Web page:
Returning former Gov. Robert L. Ehrlich Jr. to the state’s highest elected office in November could spell trouble for the planned Purple Line, according to the Maryland Transit Administration planner who is supervising the project. Michael Madden said in an interview that planning for the Washington area’s $1.5 billion light rail line has likely advanced far enough to avoid being axed outright — he expects to begin the $50 million preliminary engineering process by the end of this summer. The Ehrlich administration delayed the project earlier this decade, calling for further studies, Madden said, while current Gov. Martin O’Malley has been more “supportive” — making a potential Ehrlich victory at the polls a bit worrisome.
“I mean, if the governor was lukewarm or not really supportive of the project, then I would worry, but under this current administration, that’s not a problem,” Madden said.
“I don’t believe [Ehrlich] was nearly as supportive of the project as our current governor.” Madden said, suggesting that delays and scale-backs could be possible under a second Ehrlich term.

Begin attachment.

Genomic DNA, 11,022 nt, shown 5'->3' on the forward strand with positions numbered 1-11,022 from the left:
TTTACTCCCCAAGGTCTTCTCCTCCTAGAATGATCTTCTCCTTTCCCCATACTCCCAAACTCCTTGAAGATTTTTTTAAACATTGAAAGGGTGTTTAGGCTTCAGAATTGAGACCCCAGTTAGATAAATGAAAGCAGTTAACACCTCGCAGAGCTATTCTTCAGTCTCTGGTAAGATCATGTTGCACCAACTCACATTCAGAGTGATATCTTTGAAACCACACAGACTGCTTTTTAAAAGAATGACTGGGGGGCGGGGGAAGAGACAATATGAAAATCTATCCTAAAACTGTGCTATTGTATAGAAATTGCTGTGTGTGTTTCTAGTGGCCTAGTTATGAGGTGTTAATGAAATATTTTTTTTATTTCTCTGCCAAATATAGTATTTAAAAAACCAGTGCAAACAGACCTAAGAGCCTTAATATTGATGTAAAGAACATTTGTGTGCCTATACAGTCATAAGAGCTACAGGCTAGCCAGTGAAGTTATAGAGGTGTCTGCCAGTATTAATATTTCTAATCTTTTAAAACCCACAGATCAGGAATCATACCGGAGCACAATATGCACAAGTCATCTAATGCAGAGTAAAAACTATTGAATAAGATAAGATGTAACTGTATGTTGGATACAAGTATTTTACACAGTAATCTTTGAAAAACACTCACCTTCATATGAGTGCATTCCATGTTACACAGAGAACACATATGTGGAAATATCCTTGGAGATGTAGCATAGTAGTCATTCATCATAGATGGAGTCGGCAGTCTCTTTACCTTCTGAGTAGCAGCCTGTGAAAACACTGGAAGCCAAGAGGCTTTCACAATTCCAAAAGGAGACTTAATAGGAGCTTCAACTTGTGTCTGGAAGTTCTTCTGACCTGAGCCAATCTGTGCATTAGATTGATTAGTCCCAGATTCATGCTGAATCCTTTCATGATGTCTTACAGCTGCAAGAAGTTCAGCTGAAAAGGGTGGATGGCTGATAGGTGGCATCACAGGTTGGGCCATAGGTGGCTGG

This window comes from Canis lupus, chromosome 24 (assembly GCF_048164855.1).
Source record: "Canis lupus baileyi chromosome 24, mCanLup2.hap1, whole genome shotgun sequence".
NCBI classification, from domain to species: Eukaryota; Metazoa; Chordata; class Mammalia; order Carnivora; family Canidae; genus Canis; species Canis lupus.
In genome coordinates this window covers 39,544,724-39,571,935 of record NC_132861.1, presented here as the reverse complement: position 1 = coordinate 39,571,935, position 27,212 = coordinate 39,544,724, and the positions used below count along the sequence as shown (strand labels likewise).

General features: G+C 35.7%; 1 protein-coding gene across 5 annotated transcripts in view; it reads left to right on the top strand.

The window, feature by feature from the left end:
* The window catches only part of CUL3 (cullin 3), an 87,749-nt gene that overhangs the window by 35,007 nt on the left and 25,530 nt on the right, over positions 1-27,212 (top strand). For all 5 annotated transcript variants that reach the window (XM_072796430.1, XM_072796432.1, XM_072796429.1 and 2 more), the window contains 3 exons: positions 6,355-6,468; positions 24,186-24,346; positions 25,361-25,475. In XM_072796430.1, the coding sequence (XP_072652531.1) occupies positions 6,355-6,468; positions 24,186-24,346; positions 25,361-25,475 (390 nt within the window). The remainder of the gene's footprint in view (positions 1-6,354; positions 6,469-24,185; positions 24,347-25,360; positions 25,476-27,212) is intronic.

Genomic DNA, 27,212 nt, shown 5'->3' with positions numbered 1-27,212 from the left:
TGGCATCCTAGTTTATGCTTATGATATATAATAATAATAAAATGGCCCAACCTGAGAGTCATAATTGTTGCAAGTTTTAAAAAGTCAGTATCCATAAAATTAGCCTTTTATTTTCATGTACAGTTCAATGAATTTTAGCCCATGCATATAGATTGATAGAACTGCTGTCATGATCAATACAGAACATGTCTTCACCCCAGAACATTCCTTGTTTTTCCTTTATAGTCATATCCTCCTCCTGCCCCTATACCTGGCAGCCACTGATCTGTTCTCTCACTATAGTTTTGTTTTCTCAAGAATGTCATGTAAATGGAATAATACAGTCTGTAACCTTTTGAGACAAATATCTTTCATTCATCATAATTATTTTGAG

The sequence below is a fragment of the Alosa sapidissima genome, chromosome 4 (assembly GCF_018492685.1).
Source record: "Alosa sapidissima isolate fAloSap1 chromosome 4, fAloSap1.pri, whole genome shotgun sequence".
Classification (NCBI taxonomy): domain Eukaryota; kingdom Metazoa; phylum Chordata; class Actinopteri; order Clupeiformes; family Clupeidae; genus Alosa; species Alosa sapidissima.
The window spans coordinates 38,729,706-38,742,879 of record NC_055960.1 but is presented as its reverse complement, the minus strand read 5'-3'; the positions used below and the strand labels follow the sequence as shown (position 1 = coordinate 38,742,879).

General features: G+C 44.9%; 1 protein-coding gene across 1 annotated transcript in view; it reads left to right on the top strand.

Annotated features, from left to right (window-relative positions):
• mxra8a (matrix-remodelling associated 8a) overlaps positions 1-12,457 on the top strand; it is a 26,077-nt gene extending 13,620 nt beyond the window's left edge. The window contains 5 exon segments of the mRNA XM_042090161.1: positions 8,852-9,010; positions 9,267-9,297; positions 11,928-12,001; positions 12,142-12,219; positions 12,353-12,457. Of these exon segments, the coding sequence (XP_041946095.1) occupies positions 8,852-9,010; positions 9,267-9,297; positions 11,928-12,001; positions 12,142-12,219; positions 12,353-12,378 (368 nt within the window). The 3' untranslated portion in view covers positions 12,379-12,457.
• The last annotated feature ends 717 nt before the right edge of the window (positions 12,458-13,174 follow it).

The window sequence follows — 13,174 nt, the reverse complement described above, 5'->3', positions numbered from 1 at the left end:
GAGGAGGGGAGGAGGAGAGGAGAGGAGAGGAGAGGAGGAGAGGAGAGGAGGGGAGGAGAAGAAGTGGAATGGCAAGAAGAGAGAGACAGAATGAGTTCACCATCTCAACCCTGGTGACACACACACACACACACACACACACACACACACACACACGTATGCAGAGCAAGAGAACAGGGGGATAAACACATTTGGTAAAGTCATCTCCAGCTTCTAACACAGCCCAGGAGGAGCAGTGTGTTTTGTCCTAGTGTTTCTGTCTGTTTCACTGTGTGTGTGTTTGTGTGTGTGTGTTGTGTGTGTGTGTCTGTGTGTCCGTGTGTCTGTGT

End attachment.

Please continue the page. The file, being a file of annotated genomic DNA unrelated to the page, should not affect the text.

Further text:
The Purple Line had the backing of Gov. Parris Glendening, but the region’s transportation focus was redirected toward the Inter-County Connector toll road when Ehrlich took office in 2003. The long-planned ICC — which faced stiff opposition for its environmental impact and the cost of the tolls — is under construction.
“We just want to point out, we think reducing congestion is a top priority for Bob Ehrlich. In fact, we proved that with getting the ICC going,” said Andy Barth, Ehrlich’s press secretary, who at first said he was not personally familiar with the transit project. “The Purple Line must be among potential solutions that are considered, and we would absolutely do that.” Barth would not commit to an Ehrlich administration funding the Purple Line, however.
“We just have to consider the [financial] circumstances at the time,” Barth said.
As planned, the Purple Line would be a dual-track light-rail line running 16 miles from Bethesda to New Carrollton in Montgomery and Prince George’s counties, just inside the Capital Beltway. The light rail line would connect the spokes of the region’s Metrorail system, which radiate from the center of town and force commuters to go through Washington to get from one Maryland suburb to another. The line could also spark redevelopment projects along its route, and local planners are examining sites in Langley Park and College Park for potential dense growth.
“It’s a useful thing, frankly, because one of the Governor’s main priorities is smart growth, transit-oriented development,” O’Malley spokesman Shaun Adamec said. “But it takes a commitment in terms of upfront investment.” SOURCE: Maryland Daily Record